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|U.S. Classification||95/47, 128/204.29, 95/54, 96/121, 95/138, 95/130, 96/4, 128/205.11|
|International Classification||A62B7/14, B64D37/32|
|Cooperative Classification||B64D37/32, A62B7/14|
|European Classification||B64D37/32, A62B7/14|
|Jan 22, 1985||AS||Assignment|
Owner name: BOEING COMPANY THE SEATTLE, WA A CORP OF WA
Free format text: ASSIGNMENT OF ASSIGNORS INTEREST.;ASSIGNORS:GLENN, GARY S.;RAJPAUL, VINOD K.;YURCZYK, ROGER F.;REEL/FRAME:004350/0954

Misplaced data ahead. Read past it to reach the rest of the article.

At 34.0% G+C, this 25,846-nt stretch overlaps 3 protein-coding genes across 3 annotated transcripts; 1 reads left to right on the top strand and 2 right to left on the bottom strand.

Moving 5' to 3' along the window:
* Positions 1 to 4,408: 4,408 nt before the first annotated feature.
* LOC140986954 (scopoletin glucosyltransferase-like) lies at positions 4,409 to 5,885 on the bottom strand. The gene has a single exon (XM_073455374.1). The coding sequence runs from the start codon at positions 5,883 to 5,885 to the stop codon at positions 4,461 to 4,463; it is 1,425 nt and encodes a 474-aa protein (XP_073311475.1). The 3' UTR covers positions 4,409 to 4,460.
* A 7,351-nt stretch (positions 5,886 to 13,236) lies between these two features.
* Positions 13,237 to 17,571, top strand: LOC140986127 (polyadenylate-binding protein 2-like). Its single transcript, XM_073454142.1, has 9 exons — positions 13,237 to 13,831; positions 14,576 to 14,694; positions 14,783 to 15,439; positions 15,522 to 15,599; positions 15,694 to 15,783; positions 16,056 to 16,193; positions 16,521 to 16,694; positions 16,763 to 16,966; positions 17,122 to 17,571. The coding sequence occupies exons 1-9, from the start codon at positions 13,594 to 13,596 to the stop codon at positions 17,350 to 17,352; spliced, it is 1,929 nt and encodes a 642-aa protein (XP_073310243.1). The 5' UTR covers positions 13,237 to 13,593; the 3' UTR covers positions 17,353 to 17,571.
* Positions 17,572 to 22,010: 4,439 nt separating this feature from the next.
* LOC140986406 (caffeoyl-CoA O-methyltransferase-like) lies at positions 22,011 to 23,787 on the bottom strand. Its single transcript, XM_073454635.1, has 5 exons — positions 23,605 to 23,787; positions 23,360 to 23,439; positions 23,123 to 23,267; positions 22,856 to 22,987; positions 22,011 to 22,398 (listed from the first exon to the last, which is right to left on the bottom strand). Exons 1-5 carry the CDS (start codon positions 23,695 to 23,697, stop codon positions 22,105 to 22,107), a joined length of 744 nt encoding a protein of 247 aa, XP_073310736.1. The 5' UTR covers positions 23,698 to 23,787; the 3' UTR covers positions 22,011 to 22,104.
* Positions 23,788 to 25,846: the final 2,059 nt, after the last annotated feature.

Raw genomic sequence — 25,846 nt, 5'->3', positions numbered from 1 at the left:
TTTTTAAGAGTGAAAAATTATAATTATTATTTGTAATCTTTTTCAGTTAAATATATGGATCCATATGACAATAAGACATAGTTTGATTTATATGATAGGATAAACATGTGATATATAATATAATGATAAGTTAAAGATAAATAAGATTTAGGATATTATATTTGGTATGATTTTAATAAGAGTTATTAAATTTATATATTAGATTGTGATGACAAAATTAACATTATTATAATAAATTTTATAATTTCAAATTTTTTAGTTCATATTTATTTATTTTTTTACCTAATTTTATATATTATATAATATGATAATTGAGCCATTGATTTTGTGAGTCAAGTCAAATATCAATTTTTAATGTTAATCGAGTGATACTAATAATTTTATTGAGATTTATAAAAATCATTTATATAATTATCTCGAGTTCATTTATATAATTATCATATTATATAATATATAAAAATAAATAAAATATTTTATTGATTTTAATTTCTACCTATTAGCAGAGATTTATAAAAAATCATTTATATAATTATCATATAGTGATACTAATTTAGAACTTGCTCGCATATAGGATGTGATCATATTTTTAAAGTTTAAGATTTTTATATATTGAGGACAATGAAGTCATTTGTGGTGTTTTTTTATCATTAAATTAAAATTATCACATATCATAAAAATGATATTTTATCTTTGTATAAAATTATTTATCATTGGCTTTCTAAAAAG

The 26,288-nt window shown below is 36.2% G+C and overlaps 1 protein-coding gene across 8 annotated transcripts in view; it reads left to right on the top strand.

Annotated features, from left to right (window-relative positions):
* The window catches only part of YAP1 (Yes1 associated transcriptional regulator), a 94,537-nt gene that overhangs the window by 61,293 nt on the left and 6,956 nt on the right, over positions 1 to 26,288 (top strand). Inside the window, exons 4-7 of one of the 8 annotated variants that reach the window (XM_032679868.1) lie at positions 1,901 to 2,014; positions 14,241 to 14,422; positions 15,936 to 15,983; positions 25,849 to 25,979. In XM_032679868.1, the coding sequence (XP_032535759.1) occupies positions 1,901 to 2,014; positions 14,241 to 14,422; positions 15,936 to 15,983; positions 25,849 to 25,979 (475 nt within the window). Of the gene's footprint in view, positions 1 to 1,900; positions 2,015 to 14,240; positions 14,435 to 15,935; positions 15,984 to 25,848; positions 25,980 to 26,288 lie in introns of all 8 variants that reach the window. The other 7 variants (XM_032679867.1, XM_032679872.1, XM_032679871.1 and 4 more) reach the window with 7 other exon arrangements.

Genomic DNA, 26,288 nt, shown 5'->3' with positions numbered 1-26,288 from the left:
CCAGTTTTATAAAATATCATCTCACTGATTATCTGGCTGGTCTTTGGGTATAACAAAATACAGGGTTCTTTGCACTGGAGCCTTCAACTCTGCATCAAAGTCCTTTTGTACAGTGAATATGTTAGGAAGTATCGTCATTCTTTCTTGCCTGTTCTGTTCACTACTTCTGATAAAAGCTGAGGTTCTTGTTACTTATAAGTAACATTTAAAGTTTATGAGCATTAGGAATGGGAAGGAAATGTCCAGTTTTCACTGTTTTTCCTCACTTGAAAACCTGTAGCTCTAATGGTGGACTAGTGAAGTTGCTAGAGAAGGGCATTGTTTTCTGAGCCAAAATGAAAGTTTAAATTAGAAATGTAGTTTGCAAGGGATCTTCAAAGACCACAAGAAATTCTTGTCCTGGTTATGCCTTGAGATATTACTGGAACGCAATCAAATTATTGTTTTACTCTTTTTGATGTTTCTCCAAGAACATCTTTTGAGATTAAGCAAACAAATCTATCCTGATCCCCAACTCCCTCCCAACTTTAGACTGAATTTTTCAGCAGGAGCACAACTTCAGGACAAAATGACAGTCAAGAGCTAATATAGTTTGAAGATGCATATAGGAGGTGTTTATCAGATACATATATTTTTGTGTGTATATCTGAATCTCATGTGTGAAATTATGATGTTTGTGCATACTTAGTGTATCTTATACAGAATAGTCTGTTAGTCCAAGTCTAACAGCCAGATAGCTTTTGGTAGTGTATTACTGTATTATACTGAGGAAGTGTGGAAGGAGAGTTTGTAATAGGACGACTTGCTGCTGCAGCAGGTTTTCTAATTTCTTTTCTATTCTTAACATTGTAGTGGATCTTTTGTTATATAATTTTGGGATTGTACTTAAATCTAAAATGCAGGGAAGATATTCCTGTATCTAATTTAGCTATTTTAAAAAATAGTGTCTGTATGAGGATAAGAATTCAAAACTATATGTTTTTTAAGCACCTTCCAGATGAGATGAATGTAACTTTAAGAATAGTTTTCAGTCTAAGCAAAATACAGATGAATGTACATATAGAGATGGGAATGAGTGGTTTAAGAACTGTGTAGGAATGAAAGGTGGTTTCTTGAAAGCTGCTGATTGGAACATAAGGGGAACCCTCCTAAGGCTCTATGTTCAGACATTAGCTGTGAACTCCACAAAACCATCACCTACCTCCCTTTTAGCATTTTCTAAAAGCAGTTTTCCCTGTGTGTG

Effective date: 19841217
|Jan 26, 1988||CC||Certificate of correction|
|Dec 27, 1990||FPAY||Fee payment|
Year of fee payment: 4
|Feb 23, 1995||SULP||Surcharge for late payment|
|Feb 23, 1995||FPAY||Fee payment|
Year of fee payment: 8
|Feb 28, 1995||REMI||Maintenance fee reminder mailed|
|Jan 20, 1999||FPAY||Fee payment|
Year of fee payment: 12